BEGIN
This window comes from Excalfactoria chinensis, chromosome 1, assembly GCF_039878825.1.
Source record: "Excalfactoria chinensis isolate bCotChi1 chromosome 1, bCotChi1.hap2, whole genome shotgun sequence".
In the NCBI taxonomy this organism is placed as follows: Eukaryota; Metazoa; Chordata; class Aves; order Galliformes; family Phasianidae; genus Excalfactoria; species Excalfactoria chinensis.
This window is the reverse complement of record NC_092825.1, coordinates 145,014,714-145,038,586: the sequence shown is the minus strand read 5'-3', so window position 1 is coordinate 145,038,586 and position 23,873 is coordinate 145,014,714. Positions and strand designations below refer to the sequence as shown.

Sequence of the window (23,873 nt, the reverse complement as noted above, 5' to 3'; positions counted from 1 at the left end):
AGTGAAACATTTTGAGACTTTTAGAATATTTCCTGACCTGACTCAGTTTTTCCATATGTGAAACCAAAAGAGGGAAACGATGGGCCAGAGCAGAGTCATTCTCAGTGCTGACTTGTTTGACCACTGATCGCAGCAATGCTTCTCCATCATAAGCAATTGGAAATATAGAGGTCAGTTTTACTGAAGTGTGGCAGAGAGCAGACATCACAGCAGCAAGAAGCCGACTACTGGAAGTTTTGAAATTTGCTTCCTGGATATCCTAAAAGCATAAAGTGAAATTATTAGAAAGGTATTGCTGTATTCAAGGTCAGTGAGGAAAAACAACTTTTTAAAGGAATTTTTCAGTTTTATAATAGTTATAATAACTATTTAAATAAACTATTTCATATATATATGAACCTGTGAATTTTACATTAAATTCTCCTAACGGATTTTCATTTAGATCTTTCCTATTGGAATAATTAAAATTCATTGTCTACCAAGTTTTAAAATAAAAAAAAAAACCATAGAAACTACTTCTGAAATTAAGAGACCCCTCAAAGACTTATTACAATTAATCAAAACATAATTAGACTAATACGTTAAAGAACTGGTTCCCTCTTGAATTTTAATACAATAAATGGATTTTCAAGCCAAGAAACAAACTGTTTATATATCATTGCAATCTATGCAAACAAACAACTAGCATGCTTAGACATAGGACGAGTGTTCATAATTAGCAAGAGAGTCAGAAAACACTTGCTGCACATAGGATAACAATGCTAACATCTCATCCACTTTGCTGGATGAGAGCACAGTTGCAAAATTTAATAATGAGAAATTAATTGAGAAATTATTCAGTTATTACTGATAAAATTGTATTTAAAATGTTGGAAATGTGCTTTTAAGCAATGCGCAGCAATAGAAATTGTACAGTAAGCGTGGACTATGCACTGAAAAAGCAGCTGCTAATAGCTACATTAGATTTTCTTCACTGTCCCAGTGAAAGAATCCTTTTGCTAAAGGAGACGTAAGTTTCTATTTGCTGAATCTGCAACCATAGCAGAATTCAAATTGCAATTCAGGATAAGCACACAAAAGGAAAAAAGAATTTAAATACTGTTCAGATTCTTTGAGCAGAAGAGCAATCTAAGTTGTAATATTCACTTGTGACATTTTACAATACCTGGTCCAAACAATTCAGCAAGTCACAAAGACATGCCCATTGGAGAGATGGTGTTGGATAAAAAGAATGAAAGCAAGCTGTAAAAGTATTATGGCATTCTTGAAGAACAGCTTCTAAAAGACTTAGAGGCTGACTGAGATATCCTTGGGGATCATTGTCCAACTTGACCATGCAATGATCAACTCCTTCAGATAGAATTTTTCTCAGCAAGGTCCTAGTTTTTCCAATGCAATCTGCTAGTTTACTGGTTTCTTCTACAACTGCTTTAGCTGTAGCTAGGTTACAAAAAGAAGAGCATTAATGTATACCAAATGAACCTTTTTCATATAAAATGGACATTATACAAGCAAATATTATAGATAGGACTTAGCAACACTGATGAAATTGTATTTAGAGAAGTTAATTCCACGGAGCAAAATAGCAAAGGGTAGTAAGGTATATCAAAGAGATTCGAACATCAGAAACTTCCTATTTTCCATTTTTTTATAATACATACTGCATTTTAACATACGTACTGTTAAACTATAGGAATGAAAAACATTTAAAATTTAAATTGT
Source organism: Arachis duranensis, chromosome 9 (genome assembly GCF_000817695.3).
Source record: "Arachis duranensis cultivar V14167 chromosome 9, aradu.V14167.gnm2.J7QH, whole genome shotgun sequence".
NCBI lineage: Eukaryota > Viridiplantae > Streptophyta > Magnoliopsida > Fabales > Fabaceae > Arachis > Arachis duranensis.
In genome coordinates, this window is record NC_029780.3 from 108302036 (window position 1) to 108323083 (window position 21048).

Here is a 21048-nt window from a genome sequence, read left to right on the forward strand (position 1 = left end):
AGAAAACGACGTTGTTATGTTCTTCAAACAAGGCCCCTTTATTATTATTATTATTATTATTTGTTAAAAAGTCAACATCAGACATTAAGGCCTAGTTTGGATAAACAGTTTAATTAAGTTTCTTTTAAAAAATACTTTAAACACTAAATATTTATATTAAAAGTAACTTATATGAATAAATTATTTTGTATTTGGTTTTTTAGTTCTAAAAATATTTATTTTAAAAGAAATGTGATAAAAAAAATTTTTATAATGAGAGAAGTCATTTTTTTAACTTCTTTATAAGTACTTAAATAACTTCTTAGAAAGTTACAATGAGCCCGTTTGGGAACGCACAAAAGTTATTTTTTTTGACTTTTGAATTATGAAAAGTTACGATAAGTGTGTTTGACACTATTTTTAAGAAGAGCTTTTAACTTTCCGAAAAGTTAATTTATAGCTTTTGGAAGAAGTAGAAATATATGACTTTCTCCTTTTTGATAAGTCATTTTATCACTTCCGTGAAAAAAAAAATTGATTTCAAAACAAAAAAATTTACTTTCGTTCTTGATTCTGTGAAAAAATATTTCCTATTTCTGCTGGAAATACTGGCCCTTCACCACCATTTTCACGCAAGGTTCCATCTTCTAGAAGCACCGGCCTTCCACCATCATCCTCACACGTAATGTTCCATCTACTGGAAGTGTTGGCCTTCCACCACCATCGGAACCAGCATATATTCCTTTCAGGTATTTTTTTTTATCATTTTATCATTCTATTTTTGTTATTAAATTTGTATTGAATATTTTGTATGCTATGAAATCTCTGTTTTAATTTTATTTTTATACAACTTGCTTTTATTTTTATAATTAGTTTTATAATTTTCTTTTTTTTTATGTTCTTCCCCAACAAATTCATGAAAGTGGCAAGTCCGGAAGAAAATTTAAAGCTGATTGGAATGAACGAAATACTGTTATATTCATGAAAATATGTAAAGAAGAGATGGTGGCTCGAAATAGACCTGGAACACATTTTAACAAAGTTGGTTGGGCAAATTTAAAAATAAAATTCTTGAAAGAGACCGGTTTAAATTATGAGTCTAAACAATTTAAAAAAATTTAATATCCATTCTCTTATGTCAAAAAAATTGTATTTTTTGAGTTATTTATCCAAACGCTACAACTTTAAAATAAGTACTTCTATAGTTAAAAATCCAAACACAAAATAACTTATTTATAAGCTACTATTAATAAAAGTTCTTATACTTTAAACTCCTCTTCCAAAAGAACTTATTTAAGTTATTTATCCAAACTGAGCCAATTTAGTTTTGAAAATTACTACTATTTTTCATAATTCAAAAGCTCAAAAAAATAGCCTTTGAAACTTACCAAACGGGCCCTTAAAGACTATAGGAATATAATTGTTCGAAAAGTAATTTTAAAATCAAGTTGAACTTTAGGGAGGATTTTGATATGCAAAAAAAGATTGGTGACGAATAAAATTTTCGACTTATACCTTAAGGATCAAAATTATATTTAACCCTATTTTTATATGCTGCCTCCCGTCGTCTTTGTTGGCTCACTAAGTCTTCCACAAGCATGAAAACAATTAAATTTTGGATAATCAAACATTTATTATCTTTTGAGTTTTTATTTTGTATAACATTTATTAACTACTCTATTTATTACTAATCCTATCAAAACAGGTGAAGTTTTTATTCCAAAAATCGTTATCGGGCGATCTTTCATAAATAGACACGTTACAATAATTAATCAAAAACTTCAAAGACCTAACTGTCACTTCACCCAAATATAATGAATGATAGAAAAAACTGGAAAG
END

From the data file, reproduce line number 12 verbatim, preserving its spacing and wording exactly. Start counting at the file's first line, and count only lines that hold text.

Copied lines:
AGAAAACGACGTTGTTATGTTCTTCAAACAAGGCCCCTTTATTATTATTATTATTATTATTTGTTAAAAAGTCAACATCAGACATTAAGGCCTAGTTTGGATAAACAGTTTAATTAAGTTTCTTTTAAAAAATACTTTAAACACTAAATATTTATATTAAAAGTAACTTATATGAATAAATTATTTTGTATTTGGTTTTTTAGTTCTAAAAATATTTATTTTAAAAGAAATGTGATAAAAAAAATTTTTATAATGAGAGAAGTCATTTTTTTAACTTCTTTATAAGTACTTAAATAACTTCTTAGAAAGTTACAATGAGCCCGTTTGGGAACGCACAAAAGTTATTTTTTTTGACTTTTGAATTATGAAAAGTTACGATAAGTGTGTTTGACACTATTTTTAAGAAGAGCTTTTAACTTTCCGAAAAGTTAATTTATAGCTTTTGGAAGAAGTAGAAATATATGACTTTCTCCTTTTTGATAAGTCATTTTATCACTTCCGTGAAAAAAAAAATTGATTTCAAAACAAAAAAATTTACTTTCGTTCTTGATTCTGTGAAAAAATATTTCCTATTTCTGCTGGAAATACTGGCCCTTCACCACCATTTTCACGCAAGGTTCCATCTTCTAGAAGCACCGGCCTTCCACCATCATCCTCACACGTAATGTTCCATCTACTGGAAGTGTTGGCCTTCCACCACCATCGGAACCAGCATATATTCCTTTCAGGTATTTTTTTTTATCATTTTATCATTCTATTTTTGTTATTAAATTTGTATTGAATATTTTGTATGCTATGAAATCTCTGTTTTAATTTTATTTTTATACAACTTGCTTTTATTTTTATAATTAGTTTTATAATTTTCTTTTTTTTTATGTTCTTCCCCAACAAATTCATGAAAGTGGCAAGTCCGGAAGAAAATTTAAAGCTGATTGGAATGAACGAAATACTGTTATATTCATGAAAATATGTAAAGAAGAGATGGTGGCTCGAAATAGACCTGGAACACATTTTAACAAAGTTGGTTGGGCAAATTTAAAAATAAAATTCTTGAAAGAGACCGGTTTAAATTATGAGTCTAAACAATTTAAAAAAATTTAATATCCATTCTCTTATGTCAAAAAAATTGTATTTTTTGAGTTATTTATCCAAACGCTACAACTTTAAAATAAGTACTTCTATAGTTAAAAATCCAAACACAAAATAACTTATTTATAAGCTACTATTAATAAAAGTTCTTATACTTTAAACTCCTCTTCCAAAAGAACTTATTTAAGTTATTTATCCAAACTGAGCCAATTTAGTTTTGAAAATTACTACTATTTTTCATAATTCAAAAGCTCAAAAAAATAGCCTTTGAAACTTACCAAACGGGCCCTTAAAGACTATAGGAATATAATTGTTCGAAAAGTAATTTTAAAATCAAGTTGAACTTTAGGGAGGATTTTGATATGCAAAAAAAGATTGGTGACGAATAAAATTTTCGACTTATACCTTAAGGATCAAAATTATATTTAACCCTATTTTTATATGCTGCCTCCCGTCGTCTTTGTTGGCTCACTAAGTCTTCCACAAGCATGAAAACAATTAAATTTTGGATAATCAAACATTTATTATCTTTTGAGTTTTTATTTTGTATAACATTTATTAACTACTCTATTTATTACTAATCCTATCAAAACAGGTGAAGTTTTTATTCCAAAAATCGTTATCGGGCGATCTTTCATAAATAGACACGTTACAATAATTAATCAAAAACTTCAAAGACCTAACTGTCACTTCACCCAAATATAATGAATGATAGAAAAAACTGGAAAG